All you need to know about Lorna Simpson
Get the one, authoritative monograph on this brilliant, trailblazing, celebrated American artist
In our newly revised and expanded Lorna Simpson monograph, the artist recalls the first work of art she can remember seeing. “My parents had an appreciation of Modernism and Minimalism, particularly abstract painting, so therefore I had an appreciation of this too,” the New York artist explains to her interviewer, Thelma Golden, the Director of the Studio Museum in Harlem, New York. “They had these reliefs on the wall: 1960s ceramic plaques with jazz musicians. They were black and white – a black ground with the relief area, the contours, in white. And stylistically they were near-abstract. I remember looking at them for years, and recall the moment when I suddenly realized, ‘Ah, it’s a jazz musician!’ I was a little disturbed by that.”
The simple decoding the work bothered that nascent artist. “Whenever I discovered realism within something that I’d thought was abstract, it was a little unnerving to me,” she says. “I also remember deciphering in a little reproduction of Picasso’s Three Musicians (the dog under the table), and that completely changed it for me, and made it less interesting.”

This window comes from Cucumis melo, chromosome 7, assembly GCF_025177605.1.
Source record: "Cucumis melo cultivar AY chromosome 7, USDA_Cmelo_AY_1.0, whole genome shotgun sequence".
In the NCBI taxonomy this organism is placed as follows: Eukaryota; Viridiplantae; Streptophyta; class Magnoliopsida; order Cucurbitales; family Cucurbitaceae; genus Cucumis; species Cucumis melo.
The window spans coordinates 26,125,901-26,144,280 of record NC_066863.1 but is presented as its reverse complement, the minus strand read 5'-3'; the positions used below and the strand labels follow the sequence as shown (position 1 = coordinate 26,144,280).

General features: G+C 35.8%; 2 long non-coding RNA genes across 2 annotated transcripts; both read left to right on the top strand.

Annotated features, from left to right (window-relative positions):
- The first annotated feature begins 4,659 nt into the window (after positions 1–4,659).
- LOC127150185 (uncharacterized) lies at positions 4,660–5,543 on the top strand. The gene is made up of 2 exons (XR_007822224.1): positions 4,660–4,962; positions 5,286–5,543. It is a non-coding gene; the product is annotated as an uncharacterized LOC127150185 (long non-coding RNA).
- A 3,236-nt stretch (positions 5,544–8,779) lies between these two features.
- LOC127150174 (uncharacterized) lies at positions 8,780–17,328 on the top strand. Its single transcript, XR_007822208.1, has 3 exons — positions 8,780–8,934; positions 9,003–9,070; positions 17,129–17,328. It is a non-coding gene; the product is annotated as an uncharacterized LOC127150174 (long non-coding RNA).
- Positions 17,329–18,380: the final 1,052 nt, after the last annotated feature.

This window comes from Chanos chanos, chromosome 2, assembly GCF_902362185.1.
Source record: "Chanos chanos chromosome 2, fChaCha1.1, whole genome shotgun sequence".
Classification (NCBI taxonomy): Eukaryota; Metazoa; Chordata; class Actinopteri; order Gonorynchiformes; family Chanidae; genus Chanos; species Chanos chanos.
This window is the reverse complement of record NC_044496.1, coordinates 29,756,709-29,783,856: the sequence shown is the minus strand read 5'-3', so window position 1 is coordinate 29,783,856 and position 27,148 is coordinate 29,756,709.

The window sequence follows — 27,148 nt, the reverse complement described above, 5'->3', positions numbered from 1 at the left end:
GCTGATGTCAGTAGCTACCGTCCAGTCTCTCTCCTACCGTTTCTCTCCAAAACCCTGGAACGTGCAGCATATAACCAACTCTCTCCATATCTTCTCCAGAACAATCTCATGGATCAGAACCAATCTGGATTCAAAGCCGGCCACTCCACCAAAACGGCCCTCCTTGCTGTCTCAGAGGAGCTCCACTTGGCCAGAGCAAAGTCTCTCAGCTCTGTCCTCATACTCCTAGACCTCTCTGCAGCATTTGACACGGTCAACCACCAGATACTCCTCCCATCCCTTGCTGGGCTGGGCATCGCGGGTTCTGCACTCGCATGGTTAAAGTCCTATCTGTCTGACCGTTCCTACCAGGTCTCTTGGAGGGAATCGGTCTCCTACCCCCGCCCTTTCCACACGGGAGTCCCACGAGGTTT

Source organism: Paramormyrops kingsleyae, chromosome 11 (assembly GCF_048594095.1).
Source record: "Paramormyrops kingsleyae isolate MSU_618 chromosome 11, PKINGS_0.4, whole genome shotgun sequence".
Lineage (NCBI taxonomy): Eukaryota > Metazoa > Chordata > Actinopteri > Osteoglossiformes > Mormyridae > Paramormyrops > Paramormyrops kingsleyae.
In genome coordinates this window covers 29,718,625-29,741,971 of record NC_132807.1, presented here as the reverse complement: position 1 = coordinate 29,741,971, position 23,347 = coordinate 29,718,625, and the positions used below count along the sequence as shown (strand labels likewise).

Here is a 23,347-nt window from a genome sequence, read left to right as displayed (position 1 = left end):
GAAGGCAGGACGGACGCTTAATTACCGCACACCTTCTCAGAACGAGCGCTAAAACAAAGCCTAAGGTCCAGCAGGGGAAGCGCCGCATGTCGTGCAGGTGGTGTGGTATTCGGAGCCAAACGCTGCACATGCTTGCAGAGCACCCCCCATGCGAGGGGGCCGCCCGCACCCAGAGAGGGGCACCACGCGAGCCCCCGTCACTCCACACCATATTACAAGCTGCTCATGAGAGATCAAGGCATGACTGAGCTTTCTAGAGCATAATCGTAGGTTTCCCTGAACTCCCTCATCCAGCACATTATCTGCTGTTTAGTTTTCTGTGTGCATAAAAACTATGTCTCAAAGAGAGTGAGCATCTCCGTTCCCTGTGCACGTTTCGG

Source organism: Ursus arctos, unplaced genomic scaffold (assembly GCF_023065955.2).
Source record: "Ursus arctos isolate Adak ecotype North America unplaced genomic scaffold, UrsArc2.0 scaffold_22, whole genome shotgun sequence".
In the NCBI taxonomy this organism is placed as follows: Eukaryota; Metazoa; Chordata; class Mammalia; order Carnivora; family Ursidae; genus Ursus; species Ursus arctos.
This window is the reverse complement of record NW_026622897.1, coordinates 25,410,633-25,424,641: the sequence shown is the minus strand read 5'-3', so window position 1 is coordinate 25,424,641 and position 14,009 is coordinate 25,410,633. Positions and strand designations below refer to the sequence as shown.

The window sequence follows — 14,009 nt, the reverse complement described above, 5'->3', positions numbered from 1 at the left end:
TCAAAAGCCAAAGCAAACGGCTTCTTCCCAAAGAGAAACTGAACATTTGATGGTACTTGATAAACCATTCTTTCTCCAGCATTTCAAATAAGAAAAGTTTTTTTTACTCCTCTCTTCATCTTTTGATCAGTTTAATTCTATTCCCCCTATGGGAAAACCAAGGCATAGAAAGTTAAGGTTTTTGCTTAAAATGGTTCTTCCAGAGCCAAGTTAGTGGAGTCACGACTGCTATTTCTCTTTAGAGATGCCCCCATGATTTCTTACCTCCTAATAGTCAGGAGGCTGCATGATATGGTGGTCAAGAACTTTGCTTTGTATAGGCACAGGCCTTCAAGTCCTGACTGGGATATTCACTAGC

It’s an apt starting point for an artist whose work, though immensely popular and critically acclaimed, isn’t always readily resolved either. Emerging in the 1980s, this acclaimed artist and filmmaker, has gone on to become among the best-known representatives of contemporary African-American visual culture.
While commenting richly on the ways in which black women are seen, and the ways in which they see themselves, Simpson raises searching, philosophical questions about the relationship between image and text, and about the construction of the self.
Her work has been displayed at the Museum of Modern Art, New York; the Museum of Contemporary Art, Los Angeles; the Miami Art Museum; the Walker Art Center and the Minneapolis Institute of Art; the Whitney Museum of American Art, New York; the Hirshhorn Museum and Sculpture Garden, Washington, DC; and the Studio Museum in Harlem, New York.
This newly revised and expanded book, part of Phaidon’s Contemporary Artist Series, covers Simpson’s early years, her breakthrough moment in 1993, when she became the first African-American woman ever to show in the Venice Biennale and the first to have a solo exhibition at the Museum of Modern Art in New York; right through to her work in recent years, when she has collaborated with Rihanna and received the prestigious J.Paul Getty Medal.
With contributions from Golden, as well as Naomi Beckwith, deputy director and senior curator at the Solomon R. Guggenheim Museum, New York; Chrissie Iles, a curator at the Whitney Museum of American Art in New York; and Kellie Jones, Professor in Art History and Archaeology and the Institute for Research in African American Studies at Columbia University, this detailed, authoritative and beautiful book serves as both the perfect introduction to the artist’s work for those unfamiliar with Simpson, and an ideal primer to deepen and broaden her appeal among fine-art in crowd.